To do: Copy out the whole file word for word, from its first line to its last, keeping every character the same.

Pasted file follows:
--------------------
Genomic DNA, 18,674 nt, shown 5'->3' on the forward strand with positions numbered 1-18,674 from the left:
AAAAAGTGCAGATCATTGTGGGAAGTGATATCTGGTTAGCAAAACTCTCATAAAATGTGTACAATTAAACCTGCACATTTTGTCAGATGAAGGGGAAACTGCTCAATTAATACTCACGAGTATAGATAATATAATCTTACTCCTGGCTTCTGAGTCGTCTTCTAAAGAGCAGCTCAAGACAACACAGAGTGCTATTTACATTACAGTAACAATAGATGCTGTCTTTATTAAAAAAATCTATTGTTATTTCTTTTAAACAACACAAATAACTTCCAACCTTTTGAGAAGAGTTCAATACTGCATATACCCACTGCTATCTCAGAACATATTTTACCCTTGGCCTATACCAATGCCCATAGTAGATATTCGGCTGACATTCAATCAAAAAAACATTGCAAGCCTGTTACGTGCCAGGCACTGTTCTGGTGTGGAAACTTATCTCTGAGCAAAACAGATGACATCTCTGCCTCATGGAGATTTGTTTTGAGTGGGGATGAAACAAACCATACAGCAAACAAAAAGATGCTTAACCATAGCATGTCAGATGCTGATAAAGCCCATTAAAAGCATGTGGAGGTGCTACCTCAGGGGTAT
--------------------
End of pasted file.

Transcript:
Genomic DNA, 18,674 nt, shown 5'->3' on the forward strand with positions numbered 1-18,674 from the left:
AAAAAGTGCAGATCATTGTGGGAAGTGATATCTGGTTAGCAAAACTCTCATAAAATGTGTACAATTAAACCTGCACATTTTGTCAGATGAAGGGGAAACTGCTCAATTAATACTCACGAGTATAGATAATATAATCTTACTCCTGGCTTCTGAGTCGTCTTCTAAAGAGCAGCTCAAGACAACACAGAGTGCTATTTACATTACAGTAACAATAGATGCTGTCTTTATTAAAAAAATCTATTGTTATTTCTTTTAAACAACACAAATAACTTCCAACCTTTTGAGAAGAGTTCAATACTGCATATACCCACTGCTATCTCAGAACATATTTTACCCTTGGCCTATACCAATGCCCATAGTAGATATTCGGCTGACATTCAATCAAAAAAACATTGCAAGCCTGTTACGTGCCAGGCACTGTTCTGGTGTGGAAACTTATCTCTGAGCAAAACAGATGACATCTCTGCCTCATGGAGATTTGTTTTGAGTGGGGATGAAACAAACCATACAGCAAACAAAAAGATGCTTAACCATAGCATGTCAGATGCTGATAAAGCCCATTAAAAGCATGTGGAGGTGCTACCTCAGGGGTAT